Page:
New orders rose for a third consecutive month, up 0.5% to $51.8 billion. The primary metal manufacturing, machinery manufacturing and chemical product manufacturing industries contributed the most to the increase in new orders at the national level.
Note to readers
Monthly data in this release are seasonally adjusted and are expressed in current dollars unless otherwise specified. For information on seasonal adjustment, see Seasonally adjusted data – Frequently asked questions.
For information on trend-cycle data, see Trend-cycle estimates – Frequently asked questions.
Non-durable goods industries include food, beverage and tobacco products, textile mills, textile product mills, clothing, leather and allied products, paper, printing and related support activities, petroleum and coal products, chemicals, and plastics and rubber products.
Durable goods industries include wood products, non-metallic mineral products, primary metals, fabricated metal products, machinery, computer and electronic products, electrical equipment, appliances and components, transportation equipment, furniture and related products, and miscellaneous manufacturing.
For the aerospace and shipbuilding industries, the value of production is used instead of the value of sales of goods manufactured. The value of production is calculated by adjusting monthly sales of goods manufactured by the monthly change in inventories of goods in process and finished products manufactured. The value of production is used because of the extended period of time that it normally takes to manufacture products in these industries.
Unfilled orders are a stock of orders that will contribute to future sales assuming that the orders are not cancelled.
New orders are those received, whether sold in the current month or not. New orders are measured as the sum of sales for the current month plus the change in unfilled orders from the previous month to the current month.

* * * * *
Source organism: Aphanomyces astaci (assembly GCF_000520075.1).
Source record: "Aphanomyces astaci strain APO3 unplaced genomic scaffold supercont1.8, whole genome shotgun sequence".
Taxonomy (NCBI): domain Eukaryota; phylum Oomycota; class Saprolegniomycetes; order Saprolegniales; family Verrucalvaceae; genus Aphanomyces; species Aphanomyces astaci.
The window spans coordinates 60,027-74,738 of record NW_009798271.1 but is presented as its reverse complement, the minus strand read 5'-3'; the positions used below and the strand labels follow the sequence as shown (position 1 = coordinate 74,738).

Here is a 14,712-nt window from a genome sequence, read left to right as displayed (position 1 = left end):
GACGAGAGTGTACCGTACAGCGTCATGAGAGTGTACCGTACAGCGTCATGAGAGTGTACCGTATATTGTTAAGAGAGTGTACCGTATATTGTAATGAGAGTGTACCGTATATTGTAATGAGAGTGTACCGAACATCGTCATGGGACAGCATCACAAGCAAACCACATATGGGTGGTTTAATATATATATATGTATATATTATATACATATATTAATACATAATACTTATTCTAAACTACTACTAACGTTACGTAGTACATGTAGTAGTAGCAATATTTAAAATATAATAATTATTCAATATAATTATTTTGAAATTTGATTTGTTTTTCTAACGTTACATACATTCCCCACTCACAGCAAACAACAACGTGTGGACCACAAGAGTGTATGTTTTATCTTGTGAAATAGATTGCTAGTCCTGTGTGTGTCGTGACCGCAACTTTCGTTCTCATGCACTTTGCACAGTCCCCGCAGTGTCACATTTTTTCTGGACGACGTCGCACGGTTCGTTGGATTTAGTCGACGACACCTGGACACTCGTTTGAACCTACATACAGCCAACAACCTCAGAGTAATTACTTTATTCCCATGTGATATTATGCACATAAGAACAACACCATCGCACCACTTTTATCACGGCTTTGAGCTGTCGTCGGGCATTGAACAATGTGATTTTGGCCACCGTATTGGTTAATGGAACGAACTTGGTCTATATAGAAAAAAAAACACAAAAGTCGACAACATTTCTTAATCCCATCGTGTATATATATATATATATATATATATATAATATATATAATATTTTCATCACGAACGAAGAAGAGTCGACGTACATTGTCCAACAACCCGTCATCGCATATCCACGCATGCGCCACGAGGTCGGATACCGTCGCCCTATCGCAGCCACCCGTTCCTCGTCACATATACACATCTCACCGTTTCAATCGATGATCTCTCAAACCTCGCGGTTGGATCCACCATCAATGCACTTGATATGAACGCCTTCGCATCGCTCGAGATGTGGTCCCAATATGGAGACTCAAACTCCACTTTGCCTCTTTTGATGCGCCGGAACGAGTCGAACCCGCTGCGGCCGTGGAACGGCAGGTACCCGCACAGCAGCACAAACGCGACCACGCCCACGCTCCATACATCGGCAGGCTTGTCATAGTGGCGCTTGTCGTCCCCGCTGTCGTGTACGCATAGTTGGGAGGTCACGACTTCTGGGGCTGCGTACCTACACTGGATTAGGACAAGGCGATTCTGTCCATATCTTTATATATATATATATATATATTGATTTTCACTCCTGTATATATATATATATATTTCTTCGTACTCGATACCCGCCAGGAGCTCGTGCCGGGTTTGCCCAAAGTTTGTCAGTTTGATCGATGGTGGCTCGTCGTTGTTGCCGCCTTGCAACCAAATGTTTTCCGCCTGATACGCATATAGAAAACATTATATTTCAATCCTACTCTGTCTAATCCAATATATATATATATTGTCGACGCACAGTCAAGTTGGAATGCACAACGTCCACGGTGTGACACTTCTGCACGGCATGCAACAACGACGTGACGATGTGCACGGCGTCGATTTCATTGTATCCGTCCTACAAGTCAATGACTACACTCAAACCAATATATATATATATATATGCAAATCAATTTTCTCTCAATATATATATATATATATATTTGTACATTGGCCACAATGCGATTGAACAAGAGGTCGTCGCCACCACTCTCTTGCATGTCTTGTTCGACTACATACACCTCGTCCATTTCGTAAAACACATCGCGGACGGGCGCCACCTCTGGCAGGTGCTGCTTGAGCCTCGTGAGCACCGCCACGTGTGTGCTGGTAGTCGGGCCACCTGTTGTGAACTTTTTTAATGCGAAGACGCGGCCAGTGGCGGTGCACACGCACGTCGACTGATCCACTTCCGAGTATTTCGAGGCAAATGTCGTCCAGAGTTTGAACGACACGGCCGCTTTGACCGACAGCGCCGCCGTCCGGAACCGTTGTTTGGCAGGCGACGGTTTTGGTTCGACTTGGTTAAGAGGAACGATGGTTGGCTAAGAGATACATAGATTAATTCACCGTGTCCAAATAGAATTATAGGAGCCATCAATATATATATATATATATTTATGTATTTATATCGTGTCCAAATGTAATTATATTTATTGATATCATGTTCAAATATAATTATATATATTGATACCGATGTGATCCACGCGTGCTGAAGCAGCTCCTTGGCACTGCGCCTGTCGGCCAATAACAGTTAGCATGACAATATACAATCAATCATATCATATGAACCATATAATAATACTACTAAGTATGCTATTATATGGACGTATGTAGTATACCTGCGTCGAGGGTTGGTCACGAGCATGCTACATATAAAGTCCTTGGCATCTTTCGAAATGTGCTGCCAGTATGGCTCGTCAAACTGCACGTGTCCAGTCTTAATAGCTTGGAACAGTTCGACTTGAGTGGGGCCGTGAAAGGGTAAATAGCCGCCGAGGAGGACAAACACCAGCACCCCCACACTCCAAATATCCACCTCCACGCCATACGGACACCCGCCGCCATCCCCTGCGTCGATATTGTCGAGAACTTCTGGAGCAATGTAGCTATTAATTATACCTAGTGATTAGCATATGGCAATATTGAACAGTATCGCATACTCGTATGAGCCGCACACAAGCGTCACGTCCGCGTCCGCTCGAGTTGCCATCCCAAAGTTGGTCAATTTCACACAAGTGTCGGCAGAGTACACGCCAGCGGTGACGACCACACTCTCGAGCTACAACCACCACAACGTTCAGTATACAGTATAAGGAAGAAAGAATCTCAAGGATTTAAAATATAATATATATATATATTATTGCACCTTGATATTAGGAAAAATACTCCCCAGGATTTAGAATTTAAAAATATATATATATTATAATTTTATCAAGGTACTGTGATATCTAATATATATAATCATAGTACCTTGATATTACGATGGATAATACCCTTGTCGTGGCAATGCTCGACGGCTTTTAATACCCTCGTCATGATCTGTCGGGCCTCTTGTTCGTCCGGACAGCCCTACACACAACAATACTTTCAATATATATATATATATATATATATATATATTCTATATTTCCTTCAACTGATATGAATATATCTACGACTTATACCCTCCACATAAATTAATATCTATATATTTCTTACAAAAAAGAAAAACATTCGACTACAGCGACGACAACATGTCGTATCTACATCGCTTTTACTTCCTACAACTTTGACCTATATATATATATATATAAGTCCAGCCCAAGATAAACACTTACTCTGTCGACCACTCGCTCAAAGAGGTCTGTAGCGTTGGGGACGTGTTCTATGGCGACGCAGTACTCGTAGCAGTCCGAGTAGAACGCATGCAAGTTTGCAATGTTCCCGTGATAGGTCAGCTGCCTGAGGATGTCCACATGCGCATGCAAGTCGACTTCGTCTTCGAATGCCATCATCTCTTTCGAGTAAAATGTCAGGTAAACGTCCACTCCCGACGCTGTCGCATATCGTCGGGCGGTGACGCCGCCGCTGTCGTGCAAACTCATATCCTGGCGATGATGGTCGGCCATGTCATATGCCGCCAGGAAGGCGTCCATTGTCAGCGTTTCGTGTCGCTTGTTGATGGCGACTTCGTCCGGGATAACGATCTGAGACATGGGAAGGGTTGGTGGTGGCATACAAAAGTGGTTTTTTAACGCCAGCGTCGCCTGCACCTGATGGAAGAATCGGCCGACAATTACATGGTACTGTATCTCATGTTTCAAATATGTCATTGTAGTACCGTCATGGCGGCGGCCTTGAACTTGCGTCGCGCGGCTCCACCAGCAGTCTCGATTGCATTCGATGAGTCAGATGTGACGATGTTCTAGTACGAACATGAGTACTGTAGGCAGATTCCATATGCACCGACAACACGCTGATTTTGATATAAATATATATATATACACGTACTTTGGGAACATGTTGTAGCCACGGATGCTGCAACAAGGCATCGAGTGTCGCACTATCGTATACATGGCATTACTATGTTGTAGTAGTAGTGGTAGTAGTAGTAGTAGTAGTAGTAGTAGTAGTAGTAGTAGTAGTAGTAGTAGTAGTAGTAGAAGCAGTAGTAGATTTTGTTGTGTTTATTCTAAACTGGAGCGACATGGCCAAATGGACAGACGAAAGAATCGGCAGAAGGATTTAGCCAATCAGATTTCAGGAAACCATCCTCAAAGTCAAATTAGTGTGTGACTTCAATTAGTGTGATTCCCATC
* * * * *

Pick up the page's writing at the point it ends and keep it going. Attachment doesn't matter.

Manufacturers reporting in US dollars
Some Canadian manufacturers report sales, inventories and unfilled orders in US dollars. These data are then converted to Canadian dollars as part of the data production cycle.
For sales, based on the assumption that they occur throughout the month, the average monthly exchange rate for the reference month (noon spot rate) established by the Bank of Canada is used for the conversion. The monthly average exchange rate is available in CANSIM table 176-0064.
Inventories and unfilled orders are reported at the end of the reference period. For most respondents, the noon spot exchange rate on the last working day of the month is used for the conversion of these variables. However, some manufacturers choose to report their data as of a day other than the last day of the month. In these instances, the noon spot exchange rate on the day selected by the respondent is used. Note that because of exchange rate fluctuations, the noon spot exchange rate on the day selected by the respondent can differ from both the exchange rate on the last working day of the month and the monthly average exchange rate. Noon spot exchange rate data are available in CANSIM table 176-0067.
Each month, the Monthly Survey of Manufacturing releases preliminary data for the reference month and revised data for the three previous months. Revisions are made to reflect new information provided by respondents and updates to administrative data. Once a year, a revision project is undertaken to revise multiple years of data. During annual revisions, changes are made to seasonal adjustment parameters.
Real-time CANSIM tables
Data from the Monthly Survey of Manufacturing for December 2016 will be released on February 15, 2017.
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To enquire about the concepts, methods or data quality of this release, contact Bechir Oueriemmi (613-951-7938; firstname.lastname@example.org) or Michael Schimpf (613-863-4480; email@example.com), Manufacturing and Wholesale Trade Division.